3G Vita Components Estimated to Cost $159

A tech firm has done a full teardown on the handheld and counted up the cost of its parts.

by on 20th Jan, 2012

Consulting firm UBM TechInsights managed to get their hands on the 3G model of the PlayStation Vita, so they did what any reasonable person would do: tear it apart to see what's inside.

Turns out, there's quite a bit of technology stuffed in there. UBM put together an exhaustive list of all the components, sorted by manufacturer.

  • Sony CXD5315GG – Quad-core processor with two Samsung K4P2G324EC 256 MB Mobile DDR2-S4 SDRAM Memory die (512MB total memory)
  • Toshiba THGBM3G5D1FBAIE - Multichip Memory Package – Memory and Memory Controller
  • Marvell 88W878S-BKB2 - Avastar WLAN/Bluetooth/FM Single-Chip System-on-Chip
  • Fujitsu MB44C026A – Possible Multichannel Switching Controller
  • Sony 1144KM427 – suspected AKM Magnetic Compass
  • Wolfson Micro WM1803E – Audio Codec
  • Qualcomm MDM6200 – Gobi Single-mode Modem
  • Qualcom PM8028 – Power Management IC
  • Toshiba TY890A111222KA - Mobile SDR SDRAM Memory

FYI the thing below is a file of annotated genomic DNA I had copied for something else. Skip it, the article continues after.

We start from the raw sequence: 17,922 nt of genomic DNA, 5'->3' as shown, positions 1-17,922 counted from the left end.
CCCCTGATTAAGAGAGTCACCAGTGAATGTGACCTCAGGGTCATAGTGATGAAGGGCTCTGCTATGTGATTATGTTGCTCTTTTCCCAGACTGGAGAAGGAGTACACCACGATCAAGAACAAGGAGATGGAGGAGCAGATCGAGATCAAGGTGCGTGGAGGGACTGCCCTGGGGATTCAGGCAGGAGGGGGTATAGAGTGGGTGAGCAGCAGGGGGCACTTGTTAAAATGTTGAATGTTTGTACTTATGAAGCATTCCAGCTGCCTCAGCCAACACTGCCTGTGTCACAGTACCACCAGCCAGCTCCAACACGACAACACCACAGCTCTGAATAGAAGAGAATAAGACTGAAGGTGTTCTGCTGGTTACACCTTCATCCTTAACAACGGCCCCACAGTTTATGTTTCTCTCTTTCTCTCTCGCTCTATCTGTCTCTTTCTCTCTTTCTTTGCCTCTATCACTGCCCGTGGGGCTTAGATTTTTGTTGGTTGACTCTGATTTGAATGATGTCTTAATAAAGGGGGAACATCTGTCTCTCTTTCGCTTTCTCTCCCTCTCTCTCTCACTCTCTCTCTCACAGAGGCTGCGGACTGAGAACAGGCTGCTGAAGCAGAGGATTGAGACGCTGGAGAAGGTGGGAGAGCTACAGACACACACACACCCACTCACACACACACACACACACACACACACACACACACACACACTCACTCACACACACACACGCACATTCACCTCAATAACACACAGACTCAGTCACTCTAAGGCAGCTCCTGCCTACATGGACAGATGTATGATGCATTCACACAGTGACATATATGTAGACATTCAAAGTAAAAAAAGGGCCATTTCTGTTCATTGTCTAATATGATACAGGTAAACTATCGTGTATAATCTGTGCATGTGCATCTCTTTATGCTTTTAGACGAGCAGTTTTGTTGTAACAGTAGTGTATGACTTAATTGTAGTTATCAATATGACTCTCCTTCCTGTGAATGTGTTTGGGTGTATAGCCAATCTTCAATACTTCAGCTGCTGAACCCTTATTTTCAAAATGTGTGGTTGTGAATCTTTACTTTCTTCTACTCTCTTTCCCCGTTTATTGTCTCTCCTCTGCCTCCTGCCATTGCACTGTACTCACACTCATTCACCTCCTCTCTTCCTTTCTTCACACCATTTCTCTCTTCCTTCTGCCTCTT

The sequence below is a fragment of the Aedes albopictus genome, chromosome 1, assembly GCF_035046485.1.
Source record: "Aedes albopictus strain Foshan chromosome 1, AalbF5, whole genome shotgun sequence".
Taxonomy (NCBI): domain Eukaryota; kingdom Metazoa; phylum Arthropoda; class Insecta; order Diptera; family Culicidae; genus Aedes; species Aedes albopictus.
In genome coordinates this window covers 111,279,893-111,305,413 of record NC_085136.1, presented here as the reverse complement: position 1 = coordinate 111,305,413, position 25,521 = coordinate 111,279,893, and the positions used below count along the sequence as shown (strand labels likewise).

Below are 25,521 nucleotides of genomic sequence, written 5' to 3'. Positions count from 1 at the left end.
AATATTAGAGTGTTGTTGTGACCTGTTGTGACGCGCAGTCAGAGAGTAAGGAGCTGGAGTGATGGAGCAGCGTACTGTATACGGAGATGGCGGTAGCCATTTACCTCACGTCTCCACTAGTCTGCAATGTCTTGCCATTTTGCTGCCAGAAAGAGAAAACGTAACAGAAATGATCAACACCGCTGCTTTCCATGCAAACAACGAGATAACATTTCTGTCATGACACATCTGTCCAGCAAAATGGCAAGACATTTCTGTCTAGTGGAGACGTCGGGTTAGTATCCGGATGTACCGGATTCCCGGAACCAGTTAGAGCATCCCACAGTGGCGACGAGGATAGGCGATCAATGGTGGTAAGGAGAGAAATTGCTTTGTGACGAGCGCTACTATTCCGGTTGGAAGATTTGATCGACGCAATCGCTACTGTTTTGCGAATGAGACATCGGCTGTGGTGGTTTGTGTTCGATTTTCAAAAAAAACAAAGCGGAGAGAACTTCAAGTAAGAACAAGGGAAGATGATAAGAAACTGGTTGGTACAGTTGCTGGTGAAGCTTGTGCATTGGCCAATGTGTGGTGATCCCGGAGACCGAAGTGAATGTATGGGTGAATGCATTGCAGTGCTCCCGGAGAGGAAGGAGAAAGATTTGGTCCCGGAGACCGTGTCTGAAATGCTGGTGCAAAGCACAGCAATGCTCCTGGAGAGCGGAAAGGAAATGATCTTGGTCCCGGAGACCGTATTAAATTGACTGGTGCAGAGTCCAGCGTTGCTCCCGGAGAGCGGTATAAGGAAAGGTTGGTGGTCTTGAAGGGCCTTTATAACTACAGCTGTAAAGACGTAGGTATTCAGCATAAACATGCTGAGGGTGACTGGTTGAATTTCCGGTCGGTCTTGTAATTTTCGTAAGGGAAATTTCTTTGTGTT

• Kionix KXTC9 - Three-axis MEMS accelerometer
  • Avago ACPM-7868 - GSM Power Amplifier
  • Avago ACPM-5005 - W-CDMA Band V Power Amplifier Module
  • Avago ACPM-5001 - W-CDMA Band I Power Amplifier Module
  • Avago ACPM-5002 - W-CDMA Band II Power Amplifier Module
  • Avago ACPM-5008 - W-CDMA Band VIII Power Amplifier Module
  • EPCOS B7429 - SAW Duplexer
  • Sony CXM3555ER - SP10T Antenna Switch Module
  • Atmel MXT224 – 224-Channel Touchscreen Sensor
  • STMicroelectronics 32P10SOD
  • STMicroelectronics 3GA51H - Gyroscope

According to a report from Eurogamer, the cost for those parts breaks down thusly: 

  • Display and touchscreens: $50
  • Battery: $3.60
  • Cameras: $3.50
  • Wi-Fi/BT/GPS: $3.50
  • NAND: $6.00
  • SDRAM: $9.25
  • Processor: $16.00
  • BB+XCR: $16.25
  • Non-electronic: $11.00
  • Other: $30.00
  • Supporting materials: $10.00

For those of you without a calculator handy, the grand total comes to $159.10, or a little more than half of the system's $299 MSRP.

Of course, we should note that the tally doesn't factor in the cost of production, marketing, or R&D, all of which substantially increase overhead. Still, it appears that Sony will be turning a sizable profit on every Vita sold, meaning there's ample room for a price cut should the need arise.

You'll be able to get your hands on a Vita when it goes on sale in North American and Europe on February 22. We don't recommend disassembling it once you do.

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